Upon the end of World War I the edifice was taken over by newly established Polish institutions. In January 1917, the Palace of the Commonwealth was transferred to the Polish Interim Council of State in the Kingdom of Poland which was the germ of Polish statehood. In the 2nd Republic of Poland (1918–1939) the Palace housed the Supreme Court. In 1929, the building was revitalised; among other things, new cartouches with the coat-of-arms of the Republic.
World War II was the most tragic period in the history of the Building. During the Warsaw Uprising the Palace was a defence point manned by the Parasol scouting battalion. On 27 August 1944, three German planes dropped bombs which turned the residence into ruin.
The reconstruction was started in 1948 and lasted until 1961, when the Palace was handed over to shelter the most valuable collections of the National Library which survived the war.
In the years 2014–2016, it underwent thorough revitalisation under the “Conservation and revitalization of the Krasiński Palace (Palace of the Commonwealth) in Warsaw – European 2014–2016 century cultural heritage” Project, co-financed with the funds of the 2009–2014 EEA Financial Mechanism and domestic funds.
History of the Palace of the Commonwealth (Krasiński Palace)
- 1688–1699 – The Palace was constructed to the order of the Voivod of Płock, Jan Dobrogost Krasiński; architect: Tylman van Gameren, sculptural decoration: Andreas Schlütter, painting decoration: Michelangelo Palloni
- 1765 – The Palace was purchased by the Polish State as the seat of the Crown Treasury Commission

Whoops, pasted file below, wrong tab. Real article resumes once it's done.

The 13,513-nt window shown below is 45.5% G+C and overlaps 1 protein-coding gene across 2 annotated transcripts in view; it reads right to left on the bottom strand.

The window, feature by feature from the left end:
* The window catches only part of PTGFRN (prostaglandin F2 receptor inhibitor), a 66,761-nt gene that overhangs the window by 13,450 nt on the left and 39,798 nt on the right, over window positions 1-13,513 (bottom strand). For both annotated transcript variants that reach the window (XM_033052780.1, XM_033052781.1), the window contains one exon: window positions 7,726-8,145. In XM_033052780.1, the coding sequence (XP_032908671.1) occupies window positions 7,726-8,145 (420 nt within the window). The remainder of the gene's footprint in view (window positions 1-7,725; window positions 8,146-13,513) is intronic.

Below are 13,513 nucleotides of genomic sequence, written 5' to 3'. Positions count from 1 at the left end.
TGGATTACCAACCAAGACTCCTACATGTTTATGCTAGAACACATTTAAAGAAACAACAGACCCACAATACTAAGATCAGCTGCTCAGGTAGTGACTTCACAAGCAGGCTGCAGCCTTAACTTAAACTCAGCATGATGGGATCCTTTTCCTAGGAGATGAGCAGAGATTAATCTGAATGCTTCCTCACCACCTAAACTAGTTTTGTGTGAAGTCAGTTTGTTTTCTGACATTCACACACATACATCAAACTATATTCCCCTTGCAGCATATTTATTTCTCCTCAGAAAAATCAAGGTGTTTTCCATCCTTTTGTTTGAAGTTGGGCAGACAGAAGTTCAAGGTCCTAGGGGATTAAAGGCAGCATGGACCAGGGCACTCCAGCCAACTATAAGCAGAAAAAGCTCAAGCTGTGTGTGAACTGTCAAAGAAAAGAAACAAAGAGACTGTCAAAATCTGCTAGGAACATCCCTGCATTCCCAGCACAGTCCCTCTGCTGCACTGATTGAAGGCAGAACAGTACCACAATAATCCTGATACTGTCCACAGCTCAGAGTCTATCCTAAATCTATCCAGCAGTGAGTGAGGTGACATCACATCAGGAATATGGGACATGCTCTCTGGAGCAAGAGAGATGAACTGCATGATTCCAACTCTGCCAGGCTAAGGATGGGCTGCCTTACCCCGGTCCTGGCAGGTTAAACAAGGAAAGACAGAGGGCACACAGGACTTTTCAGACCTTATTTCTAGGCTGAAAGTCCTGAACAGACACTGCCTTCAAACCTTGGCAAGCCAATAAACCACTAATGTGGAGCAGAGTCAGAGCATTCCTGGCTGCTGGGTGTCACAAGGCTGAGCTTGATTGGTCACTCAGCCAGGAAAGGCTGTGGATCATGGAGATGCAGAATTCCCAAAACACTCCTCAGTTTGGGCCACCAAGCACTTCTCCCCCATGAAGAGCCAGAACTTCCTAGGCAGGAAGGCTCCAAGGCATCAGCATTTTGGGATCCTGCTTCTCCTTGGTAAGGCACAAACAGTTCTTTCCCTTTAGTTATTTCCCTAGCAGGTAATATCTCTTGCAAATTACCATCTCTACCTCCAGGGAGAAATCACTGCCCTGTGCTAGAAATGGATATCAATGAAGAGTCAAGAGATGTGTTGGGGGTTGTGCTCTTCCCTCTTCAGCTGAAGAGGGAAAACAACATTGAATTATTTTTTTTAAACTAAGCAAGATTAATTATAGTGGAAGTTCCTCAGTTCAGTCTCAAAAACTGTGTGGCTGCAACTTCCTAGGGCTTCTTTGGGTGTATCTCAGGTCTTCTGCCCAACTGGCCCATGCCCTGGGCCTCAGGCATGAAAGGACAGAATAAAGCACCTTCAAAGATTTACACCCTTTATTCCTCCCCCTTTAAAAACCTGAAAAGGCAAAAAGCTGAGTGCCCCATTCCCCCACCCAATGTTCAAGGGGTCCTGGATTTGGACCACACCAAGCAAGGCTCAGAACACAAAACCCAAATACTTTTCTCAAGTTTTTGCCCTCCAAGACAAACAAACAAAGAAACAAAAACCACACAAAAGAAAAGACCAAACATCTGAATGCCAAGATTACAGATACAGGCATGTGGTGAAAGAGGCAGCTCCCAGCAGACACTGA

- 1766 – The Krasiński Gardens were opened for the public
- 1766–1776 – The Palace was altered according to Jakub Fontana’s design
- 1783 – The Palace was burned in a fire and reconstructed according to Dominik Merlini’s design
- 1918–1939 – The seat of the Supreme Court
- 1944 - The Palace was burned down during the Warsaw Uprising
- 1952–1961 – The Palace was reconstructed and handed over to the National Library
- 1965 – The Palace was entered into the National Heritage Register
- 1994 – „Warsaw – the historic urban complex with the Royal Route”, including the Palace, was recognized as a Historical Monument
- 2014The “Conservation and revitalization of the Krasiński Palace (Palace of the Commonwealth) in Warsaw – European 17th century cultural heritage” project financed with Norway Grants has been started
1. S. Mossakowski, Pałac Krasińskich, Warszawa 1972
2. S. Mossakowski, Tematyka dekoracji pałacu Krasińskich (1689–1699). Jej wzory literackie i plastyczne. Udział fundatora, architekta i rzeźbiarza., Rocznik Biblioteki Narodowej 1994–1995, s. 18-21
3. I. T. Baranowski, Kronika pałacu Krasińskich w Warszawie, Kraków 1880; źródło: Biblioteka Narodowa / POLONA www.polona.pl
4. I. T. Baranowski, Inwentarze Pałacu Krasińskich później Rzeczypospolitej, Warszawa 1910; źródło: Biblioteka Narodowa / POLONA www.polona.pl